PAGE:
This call for papers seeks manuscripts that address the contemporary intersection of boys and youth sport to be published in the Spring 2017 issue of Boyhood Studies: An Interdisciplinary Journal. Evidence-based papers from a variety of fields are welcome; international and compara- tive contributions are especially welcomed.
The special issue is intended to explore contemporary empirical findings in the study of boys and sport in light of the changing face of masculinities. One key area is the possible encounter of inclusive masculinity theory with youth sports, the possible implications of such an encounter with sporting participation, attitudes and subcultures designed for, and as engaging by boys worldwide.
In the late nineteenth century, increasing concerns with the feminisation of men led to sport being utilised as a vehicle for the conditioning of masculine behaviours among boys in the Anglo-American world. Sport was a key vehicle in the development of an orthodox archetype of masculinity, through both the hierarchical structure of sport, and its cultural norms of homophobia, misogyny, violence and stoicism.
However, the twenty-first century has seen a remarkable decrease in cultural homophobia and thus an expanding array of gender possibilities for young men. As such, sport’s role in the staging and validation of extreme forms of masculinity may be importantly decreasing. It is in this cultural zeitgeist that this special issue aims to address: to understand contemporary intersections of boys, young masculinities and youth sport.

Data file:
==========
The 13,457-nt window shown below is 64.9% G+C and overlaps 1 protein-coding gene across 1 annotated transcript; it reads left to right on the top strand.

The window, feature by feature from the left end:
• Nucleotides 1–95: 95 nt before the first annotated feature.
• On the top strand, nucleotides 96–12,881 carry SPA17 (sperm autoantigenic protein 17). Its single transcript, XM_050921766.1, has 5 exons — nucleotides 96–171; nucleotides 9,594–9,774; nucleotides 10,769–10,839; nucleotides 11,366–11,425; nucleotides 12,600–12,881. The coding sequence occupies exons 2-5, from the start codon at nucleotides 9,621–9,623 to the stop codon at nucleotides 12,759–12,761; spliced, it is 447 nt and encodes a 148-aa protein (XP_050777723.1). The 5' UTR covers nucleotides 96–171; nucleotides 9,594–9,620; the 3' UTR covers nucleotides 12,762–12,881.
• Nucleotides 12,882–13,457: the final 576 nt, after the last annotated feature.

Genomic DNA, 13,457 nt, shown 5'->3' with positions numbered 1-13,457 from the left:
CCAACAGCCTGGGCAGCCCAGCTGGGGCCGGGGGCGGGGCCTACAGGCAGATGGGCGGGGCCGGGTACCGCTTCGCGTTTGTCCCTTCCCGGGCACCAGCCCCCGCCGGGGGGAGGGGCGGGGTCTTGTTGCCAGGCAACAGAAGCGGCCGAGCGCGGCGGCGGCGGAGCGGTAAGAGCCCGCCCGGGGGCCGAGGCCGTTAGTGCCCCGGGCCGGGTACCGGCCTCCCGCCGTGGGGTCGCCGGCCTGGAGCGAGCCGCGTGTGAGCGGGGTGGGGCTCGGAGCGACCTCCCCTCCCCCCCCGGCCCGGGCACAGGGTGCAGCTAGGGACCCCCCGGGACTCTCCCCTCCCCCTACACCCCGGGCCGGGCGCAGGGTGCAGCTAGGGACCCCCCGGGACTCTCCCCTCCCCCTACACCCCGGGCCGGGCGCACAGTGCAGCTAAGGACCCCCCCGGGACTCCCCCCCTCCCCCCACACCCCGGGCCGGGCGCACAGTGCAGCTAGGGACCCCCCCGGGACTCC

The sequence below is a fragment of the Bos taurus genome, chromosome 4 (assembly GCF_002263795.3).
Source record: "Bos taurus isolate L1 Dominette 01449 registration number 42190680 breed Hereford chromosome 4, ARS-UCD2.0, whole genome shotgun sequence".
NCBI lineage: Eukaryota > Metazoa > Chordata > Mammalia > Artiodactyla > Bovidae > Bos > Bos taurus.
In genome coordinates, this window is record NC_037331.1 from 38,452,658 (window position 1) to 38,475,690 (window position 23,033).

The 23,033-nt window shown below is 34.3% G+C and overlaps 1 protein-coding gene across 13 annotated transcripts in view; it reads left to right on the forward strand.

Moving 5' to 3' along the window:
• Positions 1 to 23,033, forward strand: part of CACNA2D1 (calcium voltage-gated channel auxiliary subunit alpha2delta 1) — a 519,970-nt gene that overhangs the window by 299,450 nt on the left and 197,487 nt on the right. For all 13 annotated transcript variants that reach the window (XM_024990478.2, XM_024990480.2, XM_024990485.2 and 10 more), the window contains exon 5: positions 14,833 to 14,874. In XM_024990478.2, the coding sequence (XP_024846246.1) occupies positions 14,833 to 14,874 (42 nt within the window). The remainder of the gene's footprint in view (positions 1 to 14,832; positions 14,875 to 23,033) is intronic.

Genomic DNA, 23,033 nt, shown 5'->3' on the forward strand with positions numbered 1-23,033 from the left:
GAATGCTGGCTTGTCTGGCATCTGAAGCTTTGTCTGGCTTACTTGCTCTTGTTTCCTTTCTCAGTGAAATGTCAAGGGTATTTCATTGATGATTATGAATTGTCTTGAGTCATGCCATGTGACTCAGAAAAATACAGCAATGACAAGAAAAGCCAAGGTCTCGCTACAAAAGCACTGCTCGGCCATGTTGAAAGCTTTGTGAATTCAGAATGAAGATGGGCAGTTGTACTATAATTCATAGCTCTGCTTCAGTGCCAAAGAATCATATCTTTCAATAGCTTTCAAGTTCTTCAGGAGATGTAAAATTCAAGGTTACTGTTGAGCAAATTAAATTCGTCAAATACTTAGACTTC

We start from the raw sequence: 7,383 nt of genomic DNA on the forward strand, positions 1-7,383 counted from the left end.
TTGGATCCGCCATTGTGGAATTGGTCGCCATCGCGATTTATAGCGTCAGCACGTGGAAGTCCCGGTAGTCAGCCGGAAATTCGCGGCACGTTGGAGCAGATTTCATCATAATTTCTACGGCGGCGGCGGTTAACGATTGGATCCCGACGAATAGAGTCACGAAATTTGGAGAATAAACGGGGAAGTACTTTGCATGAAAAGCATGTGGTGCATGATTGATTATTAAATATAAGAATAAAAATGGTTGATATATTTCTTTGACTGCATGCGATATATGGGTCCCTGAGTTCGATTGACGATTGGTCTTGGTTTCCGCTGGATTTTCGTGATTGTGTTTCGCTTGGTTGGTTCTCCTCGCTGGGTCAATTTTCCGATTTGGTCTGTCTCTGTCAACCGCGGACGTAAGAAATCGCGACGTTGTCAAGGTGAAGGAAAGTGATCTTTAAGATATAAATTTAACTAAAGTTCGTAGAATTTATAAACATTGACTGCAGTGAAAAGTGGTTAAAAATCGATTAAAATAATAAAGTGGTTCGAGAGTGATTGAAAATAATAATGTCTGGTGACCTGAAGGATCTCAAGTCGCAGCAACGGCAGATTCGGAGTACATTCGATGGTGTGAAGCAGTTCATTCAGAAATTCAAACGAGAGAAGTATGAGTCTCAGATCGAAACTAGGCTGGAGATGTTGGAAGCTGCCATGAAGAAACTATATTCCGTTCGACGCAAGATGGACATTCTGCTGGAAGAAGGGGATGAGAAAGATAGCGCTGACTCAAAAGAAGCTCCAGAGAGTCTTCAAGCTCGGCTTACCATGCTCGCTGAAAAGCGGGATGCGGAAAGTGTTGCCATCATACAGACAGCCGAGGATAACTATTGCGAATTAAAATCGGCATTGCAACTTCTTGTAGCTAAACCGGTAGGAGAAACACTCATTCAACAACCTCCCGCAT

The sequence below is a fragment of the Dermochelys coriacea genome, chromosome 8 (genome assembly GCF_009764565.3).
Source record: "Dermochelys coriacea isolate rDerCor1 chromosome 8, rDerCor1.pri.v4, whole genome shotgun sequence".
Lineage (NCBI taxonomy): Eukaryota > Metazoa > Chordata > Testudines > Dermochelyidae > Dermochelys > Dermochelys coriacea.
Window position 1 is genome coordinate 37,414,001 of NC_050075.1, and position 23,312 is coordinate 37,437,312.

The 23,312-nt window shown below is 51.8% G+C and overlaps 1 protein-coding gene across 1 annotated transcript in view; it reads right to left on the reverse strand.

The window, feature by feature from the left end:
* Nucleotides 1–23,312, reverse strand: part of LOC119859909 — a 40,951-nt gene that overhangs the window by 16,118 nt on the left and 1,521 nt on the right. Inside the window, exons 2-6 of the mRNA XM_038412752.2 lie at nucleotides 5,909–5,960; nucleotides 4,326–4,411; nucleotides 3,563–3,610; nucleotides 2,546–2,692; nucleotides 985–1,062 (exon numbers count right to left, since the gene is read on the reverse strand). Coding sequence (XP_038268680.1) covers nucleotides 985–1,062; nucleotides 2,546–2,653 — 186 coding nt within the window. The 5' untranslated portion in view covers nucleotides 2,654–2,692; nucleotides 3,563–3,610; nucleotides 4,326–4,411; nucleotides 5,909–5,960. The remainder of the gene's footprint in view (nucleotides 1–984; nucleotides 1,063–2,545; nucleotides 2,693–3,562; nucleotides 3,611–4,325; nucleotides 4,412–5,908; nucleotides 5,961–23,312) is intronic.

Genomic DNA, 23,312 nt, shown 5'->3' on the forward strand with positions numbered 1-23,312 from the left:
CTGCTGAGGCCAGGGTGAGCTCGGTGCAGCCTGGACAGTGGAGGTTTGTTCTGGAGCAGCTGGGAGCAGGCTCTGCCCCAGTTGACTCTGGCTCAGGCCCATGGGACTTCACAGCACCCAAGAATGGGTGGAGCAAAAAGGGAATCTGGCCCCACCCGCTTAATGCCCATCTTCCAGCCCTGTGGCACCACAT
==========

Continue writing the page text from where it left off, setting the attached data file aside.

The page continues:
Suitable topics include but are not limited to:
- Boys’ (changing) attitudes towards sport (holistically or individual sports)
- Why boys join or drop out of sport
- The role of sport in post-industrial, televisual, network, and digital societies
- How young masculinities are presented, constructed and/or validated across various sporting sub-cultures • Attitudes, policies and practices informing sports-related injury and pain in young male athletes
- Gender-segregated and gender-integrated sports
- Current interfaces between sport and sexism
- Sports and the single-sex education debate
- Boys and sports culture: fandom, sports gaming, sports media and the young male demographic
Submissions should be original works that are not previously published or currently under consideration for another journal or edited collection. Please submit a 200-word abstract, up to 6 keywords and a 500-1000 word summary outline of your proposed article by 1st August 2016.
E-mail submissions and inquiries to the Guest Editor, Adam White: AJWhite109@gmail.com Authors will be notified if they have been selected for inclusion by 15th August 2016.
Authors will be required to submit a full draft (5000-7000 words in length) by November 1, 2016. Submission of a full draft does not guarantee acceptance. All papers will be reviewed in accordance with the journal’s peer-review policy.